On being a media skeptic, Part Two

In an age of anarchy, we need to pull ourselves together before we tear each other apart.

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Number 6 in the picture above was quite a young man, and he is person #2 of people everyone should know.

That photograph is part of a ground-breaking and iconic experiment conducted by psychologist Solomon Asch.

The young man is a subject in that milestone experiment.

Numbers 5 and 7 were only pretending to be subjects, but were confederates of the experimenter.

The experiment was simple: there were a series of lines with another line drawn away from those, and the subjects had to state which line in the series was the same height as the test line.

What subjects didn’t realize was that the confederates would be deliberately stating that an absurdly wrong line was the same height.

The purpose of the experiment was to see whether the real subjects would break away from the group’s lunatic choice (which would be the correct answer), or would they go along knowing the wrong answer, but appeasing the group by going along with the stupid choice.

Most test subjects went along with the wrong choice.

But Number 6, our hero, stood his ground throughout the entire experiment.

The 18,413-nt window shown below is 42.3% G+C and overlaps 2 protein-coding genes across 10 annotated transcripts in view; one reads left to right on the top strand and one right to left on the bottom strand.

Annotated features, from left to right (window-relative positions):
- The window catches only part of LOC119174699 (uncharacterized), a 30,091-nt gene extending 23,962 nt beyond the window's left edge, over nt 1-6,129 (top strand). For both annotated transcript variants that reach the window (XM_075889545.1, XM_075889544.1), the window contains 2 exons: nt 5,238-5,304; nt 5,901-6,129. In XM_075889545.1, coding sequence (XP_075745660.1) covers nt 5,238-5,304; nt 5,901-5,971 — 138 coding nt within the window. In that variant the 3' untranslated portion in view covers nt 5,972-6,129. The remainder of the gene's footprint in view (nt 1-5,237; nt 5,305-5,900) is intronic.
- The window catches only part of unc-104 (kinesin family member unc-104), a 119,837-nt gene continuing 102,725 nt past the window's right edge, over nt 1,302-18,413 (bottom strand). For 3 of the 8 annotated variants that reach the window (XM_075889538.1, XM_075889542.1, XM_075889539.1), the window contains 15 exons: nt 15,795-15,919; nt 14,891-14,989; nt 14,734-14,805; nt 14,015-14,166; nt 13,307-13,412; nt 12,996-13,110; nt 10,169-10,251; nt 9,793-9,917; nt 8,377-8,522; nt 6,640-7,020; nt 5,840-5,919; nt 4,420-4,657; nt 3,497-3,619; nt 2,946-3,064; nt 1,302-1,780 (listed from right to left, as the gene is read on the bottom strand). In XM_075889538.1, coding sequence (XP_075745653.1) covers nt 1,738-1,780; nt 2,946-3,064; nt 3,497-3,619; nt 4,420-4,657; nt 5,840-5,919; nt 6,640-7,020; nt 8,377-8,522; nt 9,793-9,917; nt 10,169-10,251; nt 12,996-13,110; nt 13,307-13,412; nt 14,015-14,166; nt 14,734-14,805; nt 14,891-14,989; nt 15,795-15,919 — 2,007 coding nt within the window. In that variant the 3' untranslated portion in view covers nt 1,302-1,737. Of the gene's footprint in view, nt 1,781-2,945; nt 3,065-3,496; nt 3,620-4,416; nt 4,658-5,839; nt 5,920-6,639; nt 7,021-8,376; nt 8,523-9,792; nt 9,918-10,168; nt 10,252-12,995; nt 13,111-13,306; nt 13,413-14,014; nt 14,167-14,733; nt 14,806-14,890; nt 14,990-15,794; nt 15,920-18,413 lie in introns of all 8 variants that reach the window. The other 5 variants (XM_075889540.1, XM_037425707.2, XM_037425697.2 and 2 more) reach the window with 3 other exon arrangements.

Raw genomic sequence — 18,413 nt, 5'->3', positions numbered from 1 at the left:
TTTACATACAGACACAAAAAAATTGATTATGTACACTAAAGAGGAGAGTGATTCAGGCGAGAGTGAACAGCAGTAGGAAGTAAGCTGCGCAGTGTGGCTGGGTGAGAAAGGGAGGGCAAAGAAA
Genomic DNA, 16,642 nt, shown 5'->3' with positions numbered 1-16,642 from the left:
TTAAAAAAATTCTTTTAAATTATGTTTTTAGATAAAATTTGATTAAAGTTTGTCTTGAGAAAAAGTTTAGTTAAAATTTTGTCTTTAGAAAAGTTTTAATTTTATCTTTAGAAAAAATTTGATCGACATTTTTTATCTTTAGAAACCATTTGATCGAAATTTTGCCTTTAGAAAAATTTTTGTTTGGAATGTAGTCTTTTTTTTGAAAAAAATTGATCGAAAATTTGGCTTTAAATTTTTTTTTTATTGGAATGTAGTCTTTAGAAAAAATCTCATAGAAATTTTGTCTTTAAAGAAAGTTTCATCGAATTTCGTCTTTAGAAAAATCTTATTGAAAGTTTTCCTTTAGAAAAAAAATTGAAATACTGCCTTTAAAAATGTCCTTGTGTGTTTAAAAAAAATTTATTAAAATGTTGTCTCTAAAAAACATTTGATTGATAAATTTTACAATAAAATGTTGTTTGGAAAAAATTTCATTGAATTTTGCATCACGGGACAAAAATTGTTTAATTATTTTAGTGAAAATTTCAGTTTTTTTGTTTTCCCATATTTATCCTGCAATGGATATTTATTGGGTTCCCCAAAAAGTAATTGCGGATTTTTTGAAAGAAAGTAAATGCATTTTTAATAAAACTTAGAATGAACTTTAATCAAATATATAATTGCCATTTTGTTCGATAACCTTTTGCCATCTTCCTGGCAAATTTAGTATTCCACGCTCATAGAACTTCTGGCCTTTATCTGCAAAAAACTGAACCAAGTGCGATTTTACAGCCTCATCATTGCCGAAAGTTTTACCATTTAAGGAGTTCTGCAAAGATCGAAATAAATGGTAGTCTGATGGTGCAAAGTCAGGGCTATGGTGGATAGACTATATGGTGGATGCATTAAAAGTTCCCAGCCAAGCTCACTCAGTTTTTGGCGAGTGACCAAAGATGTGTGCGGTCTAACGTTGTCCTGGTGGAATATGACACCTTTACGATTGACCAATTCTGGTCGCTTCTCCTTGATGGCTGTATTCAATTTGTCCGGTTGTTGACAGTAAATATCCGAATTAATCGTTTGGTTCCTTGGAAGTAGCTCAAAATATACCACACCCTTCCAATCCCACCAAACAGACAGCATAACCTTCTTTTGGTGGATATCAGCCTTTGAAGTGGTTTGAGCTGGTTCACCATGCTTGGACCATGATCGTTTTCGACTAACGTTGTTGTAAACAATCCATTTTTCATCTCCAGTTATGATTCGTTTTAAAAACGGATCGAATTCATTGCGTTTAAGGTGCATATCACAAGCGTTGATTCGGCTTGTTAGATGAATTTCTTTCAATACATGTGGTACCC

Which wasn’t easy because the fake subjects were putting on the pressure, but Number 6 would not back down.

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He did get defensive, telling the experimenter he had to “call them as [he] sees them.”

That’s what a media skeptic does: calls them as she sees them.

A media skeptic is not someone who distrusts facts.

But insists that facts must be independently verified with primary sources.

In other words, show me the research.

If a line is not equal to the test line, the media skeptic will call it out.

Opinions and peer pressure is irrelevant.

A media skeptic embraces seeing reality and truth.

A media skeptic also understands that perceptions do not always align with reality, but there are ways of accounting for differences.

We must test.

We must experiment.

We must compare.

We must contrast.

We must test.

We must challenge.

We must verify.

We must reflect.

We must analyze.

We must question.

We must reason.

We must double-check.

Facts are our most precious resource, and yet we have lost respect for that beautiful atom of knowledge.

For a new kind of journalism to emerge, skepticism must be at the forefront of its process.

It is a form of radical centrism: becoming a spirit level as we measure ideological influences as we square it with truth and reality, all while being aware of how interpretation and perceptions add to the mix.

We need information. The world is starving for it. For all of its bluster, bravado, and hype, the Internet has feeding the world junk food, slowly closing the arteries of the information stream.

And the world truly deserves better than that.

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